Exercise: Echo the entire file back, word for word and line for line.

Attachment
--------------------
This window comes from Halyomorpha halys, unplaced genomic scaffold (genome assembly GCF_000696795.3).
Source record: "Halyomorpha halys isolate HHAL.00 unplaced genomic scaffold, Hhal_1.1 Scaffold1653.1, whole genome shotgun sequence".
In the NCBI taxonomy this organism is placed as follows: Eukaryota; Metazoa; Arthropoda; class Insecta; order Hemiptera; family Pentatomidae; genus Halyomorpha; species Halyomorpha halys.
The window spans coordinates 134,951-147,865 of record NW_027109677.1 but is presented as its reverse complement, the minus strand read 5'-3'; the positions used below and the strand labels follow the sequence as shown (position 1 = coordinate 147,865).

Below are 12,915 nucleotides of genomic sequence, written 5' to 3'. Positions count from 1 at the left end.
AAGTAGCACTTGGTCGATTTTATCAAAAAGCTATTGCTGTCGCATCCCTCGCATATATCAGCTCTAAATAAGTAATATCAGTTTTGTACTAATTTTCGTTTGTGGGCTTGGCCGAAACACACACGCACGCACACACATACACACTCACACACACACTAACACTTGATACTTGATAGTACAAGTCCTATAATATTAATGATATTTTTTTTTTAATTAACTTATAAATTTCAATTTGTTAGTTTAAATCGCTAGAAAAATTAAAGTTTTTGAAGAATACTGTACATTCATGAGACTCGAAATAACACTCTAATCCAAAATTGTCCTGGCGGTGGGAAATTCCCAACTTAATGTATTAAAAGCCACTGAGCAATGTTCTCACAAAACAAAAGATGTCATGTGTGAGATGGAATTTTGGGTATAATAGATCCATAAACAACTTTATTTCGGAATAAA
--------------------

This window comes from Halyomorpha halys, unplaced genomic scaffold (genome assembly GCF_000696795.3).
Source record: "Halyomorpha halys isolate HHAL.00 unplaced genomic scaffold, Hhal_1.1 Scaffold1653.1, whole genome shotgun sequence".
In the NCBI taxonomy this organism is placed as follows: Eukaryota; Metazoa; Arthropoda; class Insecta; order Hemiptera; family Pentatomidae; genus Halyomorpha; species Halyomorpha halys.
The window spans coordinates 134,951-147,865 of record NW_027109677.1 but is presented as its reverse complement, the minus strand read 5'-3'; the positions used below and the strand labels follow the sequence as shown (position 1 = coordinate 147,865).

Below are 12,915 nucleotides of genomic sequence, written 5' to 3'. Positions count from 1 at the left end.
AAGTAGCACTTGGTCGATTTTATCAAAAAGCTATTGCTGTCGCATCCCTCGCATATATCAGCTCTAAATAAGTAATATCAGTTTTGTACTAATTTTCGTTTGTGGGCTTGGCCGAAACACACACGCACGCACACACATACACACTCACACACACACTAACACTTGATACTTGATAGTACAAGTCCTATAATATTAATGATATTTTTTTTTTAATTAACTTATAAATTTCAATTTGTTAGTTTAAATCGCTAGAAAAATTAAAGTTTTTGAAGAATACTGTACATTCATGAGACTCGAAATAACACTCTAATCCAAAATTGTCCTGGCGGTGGGAAATTCCCAACTTAATGTATTAAAAGCCACTGAGCAATGTTCTCACAAAACAAAAGATGTCATGTGTGAGATGGAATTTTGGGTATAATAGATCCATAAACAACTTTATTTCGGAATAAA